Taxi to the Dark Side DVD Review
Winner of the 2008 Best Documentary Award, Taxi to the Dark Side examines the procedures (see: methods of torture) used by US forces in Afghanistan, Iraq, and Guantánamo Bay. The story is framed by the death of innocent Afghan taxi driver Dilawar, who was detained at Bagram Air Base and beaten to death by US soldiers.
Like director Errol Morris’ standard operating procedure, Taxi to the Dark Side is an in-depth investigation into the “anything goes” torture methods implemented by the US government after the 9/11 attacks. It is a situation in which suspects are presumed guilty before trial and are subjected to all kinds of harassment, as well as physical, sexual and psychological cruelty that clearly go against the Geneva Convention (international standards for the treatment of prisoners of war). To think that the Bush administration was able to pass such directives without international intervention is a terrifying, terrifying thing.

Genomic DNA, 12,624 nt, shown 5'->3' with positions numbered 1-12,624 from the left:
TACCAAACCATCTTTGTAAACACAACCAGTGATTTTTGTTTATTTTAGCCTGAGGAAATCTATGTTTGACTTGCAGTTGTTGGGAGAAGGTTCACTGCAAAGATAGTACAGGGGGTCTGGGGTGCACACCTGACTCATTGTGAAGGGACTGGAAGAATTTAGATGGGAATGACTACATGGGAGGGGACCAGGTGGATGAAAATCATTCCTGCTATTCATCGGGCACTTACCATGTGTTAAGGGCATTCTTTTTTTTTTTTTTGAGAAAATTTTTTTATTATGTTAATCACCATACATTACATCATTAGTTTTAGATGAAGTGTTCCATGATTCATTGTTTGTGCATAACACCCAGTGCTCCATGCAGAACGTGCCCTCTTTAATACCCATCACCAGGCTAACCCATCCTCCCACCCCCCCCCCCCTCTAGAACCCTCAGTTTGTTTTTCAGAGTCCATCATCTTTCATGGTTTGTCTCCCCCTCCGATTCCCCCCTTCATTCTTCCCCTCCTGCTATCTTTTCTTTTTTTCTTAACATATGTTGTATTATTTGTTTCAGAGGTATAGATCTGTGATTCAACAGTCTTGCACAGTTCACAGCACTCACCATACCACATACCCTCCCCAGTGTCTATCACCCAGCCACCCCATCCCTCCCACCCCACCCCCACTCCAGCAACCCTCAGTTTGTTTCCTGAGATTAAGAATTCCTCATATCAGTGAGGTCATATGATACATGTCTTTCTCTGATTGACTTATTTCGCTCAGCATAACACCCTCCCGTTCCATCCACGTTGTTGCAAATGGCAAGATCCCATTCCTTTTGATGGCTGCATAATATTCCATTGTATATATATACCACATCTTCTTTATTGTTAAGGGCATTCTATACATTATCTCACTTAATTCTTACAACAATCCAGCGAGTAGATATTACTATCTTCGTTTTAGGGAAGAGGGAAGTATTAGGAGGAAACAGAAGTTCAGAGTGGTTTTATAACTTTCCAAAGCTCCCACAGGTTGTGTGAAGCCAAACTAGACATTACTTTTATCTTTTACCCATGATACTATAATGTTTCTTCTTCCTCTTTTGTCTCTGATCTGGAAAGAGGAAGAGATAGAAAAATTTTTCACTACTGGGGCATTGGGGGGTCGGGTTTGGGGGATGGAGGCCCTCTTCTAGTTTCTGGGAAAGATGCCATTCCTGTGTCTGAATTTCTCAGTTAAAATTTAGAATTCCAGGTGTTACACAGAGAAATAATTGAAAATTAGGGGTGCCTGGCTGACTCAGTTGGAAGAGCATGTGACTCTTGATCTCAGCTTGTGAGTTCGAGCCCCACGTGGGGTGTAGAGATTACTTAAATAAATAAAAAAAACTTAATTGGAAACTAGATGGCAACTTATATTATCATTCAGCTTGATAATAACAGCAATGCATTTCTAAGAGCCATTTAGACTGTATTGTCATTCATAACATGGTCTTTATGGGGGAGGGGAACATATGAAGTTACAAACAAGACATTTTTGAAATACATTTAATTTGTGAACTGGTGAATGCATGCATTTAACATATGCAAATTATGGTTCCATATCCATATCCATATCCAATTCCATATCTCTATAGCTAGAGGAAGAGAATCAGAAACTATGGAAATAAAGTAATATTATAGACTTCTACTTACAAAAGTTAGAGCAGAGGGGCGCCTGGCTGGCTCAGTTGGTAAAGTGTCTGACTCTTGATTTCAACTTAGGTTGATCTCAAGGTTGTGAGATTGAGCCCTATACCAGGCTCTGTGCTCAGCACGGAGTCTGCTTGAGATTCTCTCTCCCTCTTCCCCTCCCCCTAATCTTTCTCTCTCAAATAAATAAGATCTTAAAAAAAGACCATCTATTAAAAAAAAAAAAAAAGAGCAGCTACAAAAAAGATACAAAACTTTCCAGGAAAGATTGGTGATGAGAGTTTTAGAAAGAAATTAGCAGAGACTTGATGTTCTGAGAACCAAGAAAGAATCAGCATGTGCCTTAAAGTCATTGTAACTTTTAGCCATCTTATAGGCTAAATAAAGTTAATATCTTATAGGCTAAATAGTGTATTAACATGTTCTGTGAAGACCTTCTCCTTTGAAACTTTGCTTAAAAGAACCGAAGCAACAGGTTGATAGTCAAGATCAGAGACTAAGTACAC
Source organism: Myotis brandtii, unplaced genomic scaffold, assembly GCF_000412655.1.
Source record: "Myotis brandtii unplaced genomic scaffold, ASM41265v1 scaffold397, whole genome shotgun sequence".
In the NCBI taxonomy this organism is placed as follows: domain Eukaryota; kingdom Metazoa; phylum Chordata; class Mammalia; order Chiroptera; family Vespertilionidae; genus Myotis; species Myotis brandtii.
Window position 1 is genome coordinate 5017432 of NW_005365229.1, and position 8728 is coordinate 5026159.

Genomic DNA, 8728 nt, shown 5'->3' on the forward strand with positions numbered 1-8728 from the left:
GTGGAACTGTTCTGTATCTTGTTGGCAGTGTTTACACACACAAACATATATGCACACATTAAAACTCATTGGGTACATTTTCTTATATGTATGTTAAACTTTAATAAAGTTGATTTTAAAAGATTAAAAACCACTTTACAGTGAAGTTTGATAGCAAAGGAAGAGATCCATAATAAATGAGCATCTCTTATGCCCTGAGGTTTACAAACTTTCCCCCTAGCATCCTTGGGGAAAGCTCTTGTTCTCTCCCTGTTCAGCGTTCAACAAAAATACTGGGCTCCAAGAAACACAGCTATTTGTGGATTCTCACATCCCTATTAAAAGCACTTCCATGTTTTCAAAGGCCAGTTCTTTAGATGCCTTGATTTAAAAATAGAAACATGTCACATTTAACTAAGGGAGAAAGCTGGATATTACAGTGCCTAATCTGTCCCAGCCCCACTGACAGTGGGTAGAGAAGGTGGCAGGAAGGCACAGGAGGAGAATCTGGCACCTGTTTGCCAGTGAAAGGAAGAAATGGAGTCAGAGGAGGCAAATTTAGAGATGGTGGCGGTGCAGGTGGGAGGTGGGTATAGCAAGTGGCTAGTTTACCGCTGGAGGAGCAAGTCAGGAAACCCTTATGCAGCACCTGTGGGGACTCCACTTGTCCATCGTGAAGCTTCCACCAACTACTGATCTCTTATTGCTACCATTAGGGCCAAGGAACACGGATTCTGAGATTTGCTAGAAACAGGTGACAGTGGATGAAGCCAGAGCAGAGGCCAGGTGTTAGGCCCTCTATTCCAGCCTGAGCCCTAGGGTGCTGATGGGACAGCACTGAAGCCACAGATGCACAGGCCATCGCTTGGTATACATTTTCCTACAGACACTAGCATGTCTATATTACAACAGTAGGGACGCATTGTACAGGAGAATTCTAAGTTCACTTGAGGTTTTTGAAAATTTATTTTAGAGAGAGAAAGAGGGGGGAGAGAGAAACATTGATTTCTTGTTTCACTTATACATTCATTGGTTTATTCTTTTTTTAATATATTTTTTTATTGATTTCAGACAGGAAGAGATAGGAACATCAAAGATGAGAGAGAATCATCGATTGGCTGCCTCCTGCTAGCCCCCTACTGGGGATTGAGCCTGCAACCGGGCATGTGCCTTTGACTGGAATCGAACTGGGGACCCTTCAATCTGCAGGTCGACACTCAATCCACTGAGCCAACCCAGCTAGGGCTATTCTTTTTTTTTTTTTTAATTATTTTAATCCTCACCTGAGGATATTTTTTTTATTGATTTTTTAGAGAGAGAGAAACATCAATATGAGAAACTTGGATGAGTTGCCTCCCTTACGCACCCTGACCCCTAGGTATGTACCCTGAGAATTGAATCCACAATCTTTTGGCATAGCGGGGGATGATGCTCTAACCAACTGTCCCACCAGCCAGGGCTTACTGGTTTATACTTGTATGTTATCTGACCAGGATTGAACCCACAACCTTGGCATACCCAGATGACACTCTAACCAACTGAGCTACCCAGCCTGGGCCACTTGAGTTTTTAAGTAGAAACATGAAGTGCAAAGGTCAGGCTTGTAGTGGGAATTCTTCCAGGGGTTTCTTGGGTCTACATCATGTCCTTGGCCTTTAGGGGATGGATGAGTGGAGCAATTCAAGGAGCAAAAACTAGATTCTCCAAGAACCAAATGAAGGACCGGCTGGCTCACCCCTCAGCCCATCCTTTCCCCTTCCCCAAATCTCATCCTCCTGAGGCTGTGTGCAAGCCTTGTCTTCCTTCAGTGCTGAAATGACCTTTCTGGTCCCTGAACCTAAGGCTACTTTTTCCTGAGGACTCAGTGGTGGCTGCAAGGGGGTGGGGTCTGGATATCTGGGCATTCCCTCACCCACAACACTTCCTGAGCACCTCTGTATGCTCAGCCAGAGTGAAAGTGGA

Director Alex Gibney (Gonzo: The Life and Work of Dr. Hunter S. Thompson) uses interviews with (among others) a released detainee, US soldiers, and US Attorney John Yoo, as well as news footage and the now-infamous footage of Abu Ghraib torture for two purposes: to highlight the injustices that have been perpetrated and also to explain how their execution was sanctioned. Like standard operating procedure, Taxi to the Dark Side is a play that will make most thinking people gasp and heads explode with outrage.
Is war hell? It sure is.